Introduction Barium enema (BE) study is known to have a lower sensitivity 1 and specificity than colonoscopy but is often used in less fit patients or those with a lower risk of significant disease. A follow on colonoscopy is required either for therapy (ie, removal of a polyp) or clarification of “equivocal” radiological findings. The very anatomy (eg, marked diverticular disease) that leads to an equivocal BE may make the colonoscopy difficult or even dangerous. Further in anecdotal clinical practice few of these “equivocal” BE resulted in a proven pathology. The study assessed the yield of lower gastrointestinal endoscopy (LGE) used to clarify equivocal BE over a 12-month period at our institution.
Methods The list of all patients who had BE during a 12-month period was obtained from the radiology database. This was matched to patients who had a LGE in a 14-month period from the same start point. The extended period allowed for delays in arranging the LGE. Patients who had a LGE after the BE and whose indications included “equivocal” BE were identified. Their radiology and endoscopic reports were assessed for indications and findings.
Results 1381 BE were performed, and 2559 LGE. 139 patients in total were identified who had LGE following a BE. 44 of these patients had LGE due to an equivocal BE. Of these 44 patients two had no clinical indication on retrospective case review. A third (14/44) of the patients were over 70 years old. Of the 42 patients,41 had normal findings at the area of suspicion (98%). One patient (2%) had a benign stricture confirmed on LGE but did not require any intervention. Furthermore, no cancers were detected, however, 4/44 (9.1%) had polyps not identified on the BE. In the remaining 95 patients who had LGE following a BE for other indications, primarily therapy or biopsies;polyps were identified in 34% and cancers in 13%.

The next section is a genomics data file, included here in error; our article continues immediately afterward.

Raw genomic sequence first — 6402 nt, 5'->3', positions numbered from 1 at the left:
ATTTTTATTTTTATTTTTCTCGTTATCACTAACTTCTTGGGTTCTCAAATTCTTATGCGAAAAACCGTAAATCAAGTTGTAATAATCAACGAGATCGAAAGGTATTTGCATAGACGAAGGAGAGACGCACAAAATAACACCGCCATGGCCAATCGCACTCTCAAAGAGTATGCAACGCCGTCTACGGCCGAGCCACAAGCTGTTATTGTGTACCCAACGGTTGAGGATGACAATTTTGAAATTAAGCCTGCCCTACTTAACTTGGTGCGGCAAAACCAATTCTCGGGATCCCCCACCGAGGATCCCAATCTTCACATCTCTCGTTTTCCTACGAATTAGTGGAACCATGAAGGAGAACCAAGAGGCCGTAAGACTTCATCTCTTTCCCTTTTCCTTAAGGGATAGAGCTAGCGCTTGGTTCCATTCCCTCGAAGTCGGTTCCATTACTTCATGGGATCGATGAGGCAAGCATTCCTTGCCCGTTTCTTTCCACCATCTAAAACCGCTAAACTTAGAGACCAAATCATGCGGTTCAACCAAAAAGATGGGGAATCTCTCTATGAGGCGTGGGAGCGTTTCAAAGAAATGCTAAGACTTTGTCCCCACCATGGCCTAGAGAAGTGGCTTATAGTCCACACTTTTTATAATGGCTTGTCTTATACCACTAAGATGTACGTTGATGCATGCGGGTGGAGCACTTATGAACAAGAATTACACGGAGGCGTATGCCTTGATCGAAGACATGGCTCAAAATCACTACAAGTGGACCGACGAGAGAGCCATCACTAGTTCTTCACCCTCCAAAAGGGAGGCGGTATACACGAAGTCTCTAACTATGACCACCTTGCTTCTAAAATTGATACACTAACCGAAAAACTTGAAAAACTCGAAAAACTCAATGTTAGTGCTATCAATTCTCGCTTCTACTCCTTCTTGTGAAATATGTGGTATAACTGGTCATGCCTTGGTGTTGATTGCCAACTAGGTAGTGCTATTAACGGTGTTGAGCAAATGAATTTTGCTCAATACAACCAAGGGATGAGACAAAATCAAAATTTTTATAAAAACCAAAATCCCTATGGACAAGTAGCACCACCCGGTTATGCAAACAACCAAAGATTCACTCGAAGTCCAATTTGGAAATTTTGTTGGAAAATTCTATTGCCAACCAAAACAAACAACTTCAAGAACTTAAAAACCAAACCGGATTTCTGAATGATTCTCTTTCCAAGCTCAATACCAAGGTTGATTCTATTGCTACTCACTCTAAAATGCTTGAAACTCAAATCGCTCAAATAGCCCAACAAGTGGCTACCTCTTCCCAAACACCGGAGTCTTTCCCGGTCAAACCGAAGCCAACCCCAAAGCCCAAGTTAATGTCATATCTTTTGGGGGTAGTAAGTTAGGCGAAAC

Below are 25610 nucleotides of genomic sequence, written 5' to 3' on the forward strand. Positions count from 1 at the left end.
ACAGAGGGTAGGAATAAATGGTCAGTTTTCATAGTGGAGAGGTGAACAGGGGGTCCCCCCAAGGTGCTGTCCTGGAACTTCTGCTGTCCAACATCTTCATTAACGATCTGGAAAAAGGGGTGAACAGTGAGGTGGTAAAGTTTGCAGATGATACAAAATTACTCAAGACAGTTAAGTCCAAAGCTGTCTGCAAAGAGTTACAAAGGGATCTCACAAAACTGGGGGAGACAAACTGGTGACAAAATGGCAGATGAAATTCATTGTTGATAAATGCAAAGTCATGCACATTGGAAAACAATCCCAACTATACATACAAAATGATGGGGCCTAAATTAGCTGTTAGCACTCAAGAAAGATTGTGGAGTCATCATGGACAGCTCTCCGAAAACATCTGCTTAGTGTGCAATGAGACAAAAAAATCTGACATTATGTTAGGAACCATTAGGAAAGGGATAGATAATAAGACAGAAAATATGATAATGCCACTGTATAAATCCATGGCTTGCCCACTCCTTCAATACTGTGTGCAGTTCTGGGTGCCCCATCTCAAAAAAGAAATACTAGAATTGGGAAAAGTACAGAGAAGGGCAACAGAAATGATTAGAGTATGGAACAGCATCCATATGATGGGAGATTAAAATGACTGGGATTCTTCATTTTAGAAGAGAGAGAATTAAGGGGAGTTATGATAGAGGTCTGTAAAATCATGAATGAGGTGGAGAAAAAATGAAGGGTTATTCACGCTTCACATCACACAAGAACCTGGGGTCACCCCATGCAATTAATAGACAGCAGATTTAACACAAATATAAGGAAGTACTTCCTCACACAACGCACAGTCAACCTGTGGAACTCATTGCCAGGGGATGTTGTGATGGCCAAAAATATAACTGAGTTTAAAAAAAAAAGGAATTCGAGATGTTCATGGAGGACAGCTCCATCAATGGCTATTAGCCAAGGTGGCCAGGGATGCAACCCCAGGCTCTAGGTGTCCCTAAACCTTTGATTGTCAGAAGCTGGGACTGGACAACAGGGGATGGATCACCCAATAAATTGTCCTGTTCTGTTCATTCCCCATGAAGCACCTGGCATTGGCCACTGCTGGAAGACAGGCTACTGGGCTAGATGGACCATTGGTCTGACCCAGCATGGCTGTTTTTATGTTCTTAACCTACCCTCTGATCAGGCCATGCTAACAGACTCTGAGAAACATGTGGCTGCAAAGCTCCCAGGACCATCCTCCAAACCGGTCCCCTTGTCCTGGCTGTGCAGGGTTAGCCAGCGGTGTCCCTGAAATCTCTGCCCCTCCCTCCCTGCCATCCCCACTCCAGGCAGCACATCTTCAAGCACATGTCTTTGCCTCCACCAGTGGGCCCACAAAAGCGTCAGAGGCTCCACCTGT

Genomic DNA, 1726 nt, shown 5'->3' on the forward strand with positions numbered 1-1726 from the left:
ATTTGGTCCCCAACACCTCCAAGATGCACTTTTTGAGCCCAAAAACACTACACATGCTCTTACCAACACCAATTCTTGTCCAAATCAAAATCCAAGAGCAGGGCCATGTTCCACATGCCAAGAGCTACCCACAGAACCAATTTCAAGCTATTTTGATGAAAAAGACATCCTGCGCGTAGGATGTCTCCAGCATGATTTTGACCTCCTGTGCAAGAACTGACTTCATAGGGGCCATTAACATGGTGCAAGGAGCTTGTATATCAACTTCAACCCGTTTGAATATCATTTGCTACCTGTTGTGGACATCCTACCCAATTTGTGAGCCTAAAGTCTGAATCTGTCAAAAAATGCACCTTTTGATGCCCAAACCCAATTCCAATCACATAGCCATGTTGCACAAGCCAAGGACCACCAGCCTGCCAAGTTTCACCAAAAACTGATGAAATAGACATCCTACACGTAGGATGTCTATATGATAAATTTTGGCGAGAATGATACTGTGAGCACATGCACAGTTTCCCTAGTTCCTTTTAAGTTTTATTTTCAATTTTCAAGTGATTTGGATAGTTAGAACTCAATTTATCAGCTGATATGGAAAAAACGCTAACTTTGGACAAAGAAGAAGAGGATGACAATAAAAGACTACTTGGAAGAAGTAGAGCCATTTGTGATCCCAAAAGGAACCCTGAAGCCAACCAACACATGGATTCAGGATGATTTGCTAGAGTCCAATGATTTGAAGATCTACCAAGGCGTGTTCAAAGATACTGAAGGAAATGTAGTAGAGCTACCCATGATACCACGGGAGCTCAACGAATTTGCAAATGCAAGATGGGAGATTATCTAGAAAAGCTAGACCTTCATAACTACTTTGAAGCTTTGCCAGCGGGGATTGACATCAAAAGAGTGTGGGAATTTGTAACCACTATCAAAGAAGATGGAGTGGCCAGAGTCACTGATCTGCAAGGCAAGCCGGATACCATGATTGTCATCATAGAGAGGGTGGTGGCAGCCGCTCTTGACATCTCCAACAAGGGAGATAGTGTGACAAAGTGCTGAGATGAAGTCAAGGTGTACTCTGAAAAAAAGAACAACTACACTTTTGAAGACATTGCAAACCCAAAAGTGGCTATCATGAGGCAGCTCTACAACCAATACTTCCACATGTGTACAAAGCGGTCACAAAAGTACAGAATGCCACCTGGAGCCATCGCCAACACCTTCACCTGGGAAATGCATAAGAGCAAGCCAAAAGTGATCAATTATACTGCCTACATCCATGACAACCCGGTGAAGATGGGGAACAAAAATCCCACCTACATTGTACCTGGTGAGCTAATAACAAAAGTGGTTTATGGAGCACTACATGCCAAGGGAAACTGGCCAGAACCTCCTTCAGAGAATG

Conclusion Very few BE required clarification of equivocal findings (42/1381) 3.0%, furthermore, definite abnormalities at BE had a high yield at subsequent LGE. Although this study was not designed to primarily assess the efficacy of BE it appears a useful investigation. Equivocal results on BE do not seem to be related to the suspicion of a lesion as much as a comment on the technical limitations of the study. Clinicians however seem to feel an equivocal result must require clarification. We would urge a different paradigm with review of the case and radiology prior to LGE. This may result in a reduction in these unnecessary procedures often in patients known to be at the greatest risk of complications (ie, over 70-year-olds).
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